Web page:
Blood donors urgently needed

Published 9:32 pm Tuesday, December 23, 2014

The American Red Cross is urging folks to end 2014 on a good note, or start the new year off right, by giving blood.

“This is a very difficult time of year for blood collection,” said Kristen Hatfield, external communications manager for the American Red Cross. “But the need for blood never takes a day off.”

There are a number of different factors causing the decrease in blood donations during the winter, Hatfield said.

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“With the holiday season, more people are pulled out of the donation pool,” Hatfield said. “Up to 20 percent of our donor base is made up of high school and college students. When they take their break, we feel that dip.”

In addition, unpredictable winter weather can result in blood drive cancellations, and seasonal illnesses like influenza — which has hit Hampton Roads hard this year — can cause would-be donors to be unable to keep donation appointments.

Those are among the reasons January is National Blood Donor Month. Observed every year since 1970, the special month aims to encourage people to make a resolution to donate regularly.

“This season, we’re asking everyone to do something that means something,” Hatfield said. “I can’t think of a better way to spend the day. You feel amazing when you donate blood.”

Hatfield said many people think only of trauma victims as needing donated blood. But patients of diseases such as cancer, sickle cell disease and other diseases frequently need blood, as well as folks going through routine surgery, premature infants and new mothers.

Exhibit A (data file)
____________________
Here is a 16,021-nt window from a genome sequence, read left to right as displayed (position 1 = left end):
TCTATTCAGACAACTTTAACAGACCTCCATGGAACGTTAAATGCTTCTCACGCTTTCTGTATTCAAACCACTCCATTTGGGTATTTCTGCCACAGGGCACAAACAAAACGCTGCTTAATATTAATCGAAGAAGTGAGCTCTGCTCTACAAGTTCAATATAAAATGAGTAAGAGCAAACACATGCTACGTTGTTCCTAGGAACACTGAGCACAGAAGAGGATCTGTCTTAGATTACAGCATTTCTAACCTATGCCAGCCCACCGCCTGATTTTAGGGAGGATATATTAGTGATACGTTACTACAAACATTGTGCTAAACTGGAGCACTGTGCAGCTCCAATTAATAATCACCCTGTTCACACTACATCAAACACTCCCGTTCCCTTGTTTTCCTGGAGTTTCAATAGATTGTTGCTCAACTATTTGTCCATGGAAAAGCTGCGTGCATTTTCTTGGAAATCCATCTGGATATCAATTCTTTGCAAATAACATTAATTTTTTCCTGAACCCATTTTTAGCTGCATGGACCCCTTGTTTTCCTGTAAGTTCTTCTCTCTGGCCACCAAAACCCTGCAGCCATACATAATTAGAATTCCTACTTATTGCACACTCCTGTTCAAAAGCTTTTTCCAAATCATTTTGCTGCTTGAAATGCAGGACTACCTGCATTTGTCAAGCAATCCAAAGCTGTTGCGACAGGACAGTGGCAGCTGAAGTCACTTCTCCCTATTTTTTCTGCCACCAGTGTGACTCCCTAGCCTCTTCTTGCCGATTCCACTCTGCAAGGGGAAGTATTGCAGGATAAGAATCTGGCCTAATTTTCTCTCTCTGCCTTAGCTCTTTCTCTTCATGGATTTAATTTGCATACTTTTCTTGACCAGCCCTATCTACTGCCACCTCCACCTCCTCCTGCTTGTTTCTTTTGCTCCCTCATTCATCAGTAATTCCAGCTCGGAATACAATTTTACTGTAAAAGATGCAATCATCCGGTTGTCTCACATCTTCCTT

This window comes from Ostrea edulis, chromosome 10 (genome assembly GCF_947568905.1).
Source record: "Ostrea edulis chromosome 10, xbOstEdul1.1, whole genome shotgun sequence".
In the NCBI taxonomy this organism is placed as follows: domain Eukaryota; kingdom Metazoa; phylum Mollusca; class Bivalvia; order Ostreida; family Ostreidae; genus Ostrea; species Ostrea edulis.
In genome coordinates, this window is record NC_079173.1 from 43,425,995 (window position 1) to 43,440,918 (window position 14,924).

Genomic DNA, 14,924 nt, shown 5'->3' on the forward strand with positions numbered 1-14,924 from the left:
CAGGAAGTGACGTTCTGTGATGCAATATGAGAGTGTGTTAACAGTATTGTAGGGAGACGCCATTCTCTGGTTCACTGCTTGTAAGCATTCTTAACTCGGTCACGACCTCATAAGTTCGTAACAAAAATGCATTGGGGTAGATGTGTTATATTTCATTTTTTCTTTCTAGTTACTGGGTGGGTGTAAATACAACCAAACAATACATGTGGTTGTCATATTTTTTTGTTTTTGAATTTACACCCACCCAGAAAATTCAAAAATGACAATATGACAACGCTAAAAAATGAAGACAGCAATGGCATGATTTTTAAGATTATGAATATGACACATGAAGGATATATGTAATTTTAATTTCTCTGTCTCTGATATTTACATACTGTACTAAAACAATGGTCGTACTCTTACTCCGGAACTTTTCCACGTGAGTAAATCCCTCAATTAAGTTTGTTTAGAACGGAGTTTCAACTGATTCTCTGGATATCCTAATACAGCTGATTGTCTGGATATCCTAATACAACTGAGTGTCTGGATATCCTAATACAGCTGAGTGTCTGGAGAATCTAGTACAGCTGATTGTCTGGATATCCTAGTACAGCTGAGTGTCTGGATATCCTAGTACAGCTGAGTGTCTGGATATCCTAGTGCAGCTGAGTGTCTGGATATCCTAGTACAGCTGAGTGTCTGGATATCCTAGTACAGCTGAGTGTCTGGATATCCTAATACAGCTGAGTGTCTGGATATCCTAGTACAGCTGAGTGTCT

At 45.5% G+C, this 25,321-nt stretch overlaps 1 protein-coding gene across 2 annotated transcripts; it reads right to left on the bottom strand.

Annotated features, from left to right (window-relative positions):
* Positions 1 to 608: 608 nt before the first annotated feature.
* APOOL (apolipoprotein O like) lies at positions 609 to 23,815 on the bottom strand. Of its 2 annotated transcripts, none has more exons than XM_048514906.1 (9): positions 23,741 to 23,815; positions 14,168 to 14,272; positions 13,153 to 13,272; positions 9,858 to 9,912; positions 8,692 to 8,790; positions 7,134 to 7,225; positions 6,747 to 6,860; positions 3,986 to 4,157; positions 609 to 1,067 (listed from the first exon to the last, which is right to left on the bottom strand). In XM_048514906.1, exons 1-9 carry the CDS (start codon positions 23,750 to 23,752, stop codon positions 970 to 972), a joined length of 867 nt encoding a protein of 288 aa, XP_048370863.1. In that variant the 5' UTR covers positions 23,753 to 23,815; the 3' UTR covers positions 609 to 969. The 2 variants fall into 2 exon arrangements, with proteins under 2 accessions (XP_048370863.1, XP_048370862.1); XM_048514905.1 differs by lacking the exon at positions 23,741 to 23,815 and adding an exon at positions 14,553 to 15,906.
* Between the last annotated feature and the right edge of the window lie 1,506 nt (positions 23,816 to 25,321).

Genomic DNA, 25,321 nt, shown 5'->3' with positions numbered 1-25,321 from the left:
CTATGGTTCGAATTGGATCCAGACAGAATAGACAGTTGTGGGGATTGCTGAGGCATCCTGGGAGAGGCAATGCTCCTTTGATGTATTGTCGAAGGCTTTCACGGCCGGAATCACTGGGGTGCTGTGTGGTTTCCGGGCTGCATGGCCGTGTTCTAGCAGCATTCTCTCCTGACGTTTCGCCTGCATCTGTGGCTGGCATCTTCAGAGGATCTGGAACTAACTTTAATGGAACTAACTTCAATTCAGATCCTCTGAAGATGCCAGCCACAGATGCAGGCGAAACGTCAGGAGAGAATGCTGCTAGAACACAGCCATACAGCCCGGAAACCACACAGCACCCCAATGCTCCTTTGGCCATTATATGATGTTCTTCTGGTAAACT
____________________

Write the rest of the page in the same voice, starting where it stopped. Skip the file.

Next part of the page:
“Premature infants are born with about a cup of blood,” Hatfield said, adding they often need frequent blood tests.

All blood types are currently needed, but the need is greatest for types O negative, A negative and B negative. They are among the rarest types, and O negative blood can be given to any recipient, eliminating the need for type testing in an emergency situation.

“If you don’t know your blood type, that’s OK,” Hatfield said. “You can just come out and donate, and a couple of weeks later you’ll get a card in the mail that tells you your blood type.”

One blood donation can help save up to three lives, Hatfield said, because it is sometimes split into its separate parts and given to separate patients, depending upon the patients’ needs.

“We need to keep the blood supply stocked,” Hatfield said.

Donors can find a blood drive and make an appointment by visiting, calling 1-800-RED-CROSS, or downloading the Red Cross blood donor app.

Anyone who donates between today and Jan. 24 will receive a free T-shirt as an added bonus.